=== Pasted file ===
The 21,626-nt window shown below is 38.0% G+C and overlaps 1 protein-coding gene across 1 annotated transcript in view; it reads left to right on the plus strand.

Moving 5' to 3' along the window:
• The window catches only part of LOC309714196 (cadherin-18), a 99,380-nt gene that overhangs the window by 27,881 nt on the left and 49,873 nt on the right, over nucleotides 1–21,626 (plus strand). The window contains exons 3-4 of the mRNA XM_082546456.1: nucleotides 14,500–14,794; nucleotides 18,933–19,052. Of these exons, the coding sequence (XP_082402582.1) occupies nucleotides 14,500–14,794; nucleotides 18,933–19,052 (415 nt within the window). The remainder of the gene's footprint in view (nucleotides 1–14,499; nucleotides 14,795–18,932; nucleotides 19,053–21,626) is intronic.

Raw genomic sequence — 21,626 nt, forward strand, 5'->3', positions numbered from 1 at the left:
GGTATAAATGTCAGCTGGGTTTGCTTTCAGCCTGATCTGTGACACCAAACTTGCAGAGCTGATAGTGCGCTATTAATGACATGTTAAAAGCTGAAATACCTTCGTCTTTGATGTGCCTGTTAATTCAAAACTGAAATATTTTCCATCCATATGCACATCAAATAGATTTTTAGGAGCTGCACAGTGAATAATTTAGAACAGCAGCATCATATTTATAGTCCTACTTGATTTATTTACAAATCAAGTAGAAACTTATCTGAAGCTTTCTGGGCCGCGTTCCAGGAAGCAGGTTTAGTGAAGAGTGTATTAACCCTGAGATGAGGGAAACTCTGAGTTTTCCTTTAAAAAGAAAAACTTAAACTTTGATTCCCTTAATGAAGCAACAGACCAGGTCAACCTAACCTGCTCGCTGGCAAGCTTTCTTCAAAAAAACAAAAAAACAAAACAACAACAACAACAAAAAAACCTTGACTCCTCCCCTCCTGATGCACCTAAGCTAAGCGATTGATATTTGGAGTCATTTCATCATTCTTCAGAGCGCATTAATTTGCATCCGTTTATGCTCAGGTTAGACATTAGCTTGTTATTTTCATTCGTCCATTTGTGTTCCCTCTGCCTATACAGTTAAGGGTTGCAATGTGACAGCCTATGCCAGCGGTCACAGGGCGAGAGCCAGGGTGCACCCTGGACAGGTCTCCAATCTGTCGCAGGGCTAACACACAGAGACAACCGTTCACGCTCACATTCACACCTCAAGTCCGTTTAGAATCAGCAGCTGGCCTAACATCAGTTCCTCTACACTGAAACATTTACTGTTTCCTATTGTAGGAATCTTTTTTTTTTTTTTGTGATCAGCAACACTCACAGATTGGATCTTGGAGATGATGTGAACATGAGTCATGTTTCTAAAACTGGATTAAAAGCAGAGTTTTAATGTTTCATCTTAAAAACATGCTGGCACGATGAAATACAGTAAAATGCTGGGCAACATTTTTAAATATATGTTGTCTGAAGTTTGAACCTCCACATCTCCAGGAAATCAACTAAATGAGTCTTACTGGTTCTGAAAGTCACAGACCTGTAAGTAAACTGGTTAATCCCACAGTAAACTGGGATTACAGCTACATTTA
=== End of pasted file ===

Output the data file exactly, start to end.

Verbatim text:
The 21,626-nt window shown below is 38.0% G+C and overlaps 1 protein-coding gene across 1 annotated transcript in view; it reads left to right on the plus strand.

Moving 5' to 3' along the window:
• The window catches only part of LOC309714196 (cadherin-18), a 99,380-nt gene that overhangs the window by 27,881 nt on the left and 49,873 nt on the right, over nucleotides 1–21,626 (plus strand). The window contains exons 3-4 of the mRNA XM_082546456.1: nucleotides 14,500–14,794; nucleotides 18,933–19,052. Of these exons, the coding sequence (XP_082402582.1) occupies nucleotides 14,500–14,794; nucleotides 18,933–19,052 (415 nt within the window). The remainder of the gene's footprint in view (nucleotides 1–14,499; nucleotides 14,795–18,932; nucleotides 19,053–21,626) is intronic.

Raw genomic sequence — 21,626 nt, forward strand, 5'->3', positions numbered from 1 at the left:
GGTATAAATGTCAGCTGGGTTTGCTTTCAGCCTGATCTGTGACACCAAACTTGCAGAGCTGATAGTGCGCTATTAATGACATGTTAAAAGCTGAAATACCTTCGTCTTTGATGTGCCTGTTAATTCAAAACTGAAATATTTTCCATCCATATGCACATCAAATAGATTTTTAGGAGCTGCACAGTGAATAATTTAGAACAGCAGCATCATATTTATAGTCCTACTTGATTTATTTACAAATCAAGTAGAAACTTATCTGAAGCTTTCTGGGCCGCGTTCCAGGAAGCAGGTTTAGTGAAGAGTGTATTAACCCTGAGATGAGGGAAACTCTGAGTTTTCCTTTAAAAAGAAAAACTTAAACTTTGATTCCCTTAATGAAGCAACAGACCAGGTCAACCTAACCTGCTCGCTGGCAAGCTTTCTTCAAAAAAACAAAAAAACAAAACAACAACAACAACAAAAAAACCTTGACTCCTCCCCTCCTGATGCACCTAAGCTAAGCGATTGATATTTGGAGTCATTTCATCATTCTTCAGAGCGCATTAATTTGCATCCGTTTATGCTCAGGTTAGACATTAGCTTGTTATTTTCATTCGTCCATTTGTGTTCCCTCTGCCTATACAGTTAAGGGTTGCAATGTGACAGCCTATGCCAGCGGTCACAGGGCGAGAGCCAGGGTGCACCCTGGACAGGTCTCCAATCTGTCGCAGGGCTAACACACAGAGACAACCGTTCACGCTCACATTCACACCTCAAGTCCGTTTAGAATCAGCAGCTGGCCTAACATCAGTTCCTCTACACTGAAACATTTACTGTTTCCTATTGTAGGAATCTTTTTTTTTTTTTTGTGATCAGCAACACTCACAGATTGGATCTTGGAGATGATGTGAACATGAGTCATGTTTCTAAAACTGGATTAAAAGCAGAGTTTTAATGTTTCATCTTAAAAACATGCTGGCACGATGAAATACAGTAAAATGCTGGGCAACATTTTTAAATATATGTTGTCTGAAGTTTGAACCTCCACATCTCCAGGAAATCAACTAAATGAGTCTTACTGGTTCTGAAAGTCACAGACCTGTAAGTAAACTGGTTAATCCCACAGTAAACTGGGATTACAGCTACATTTA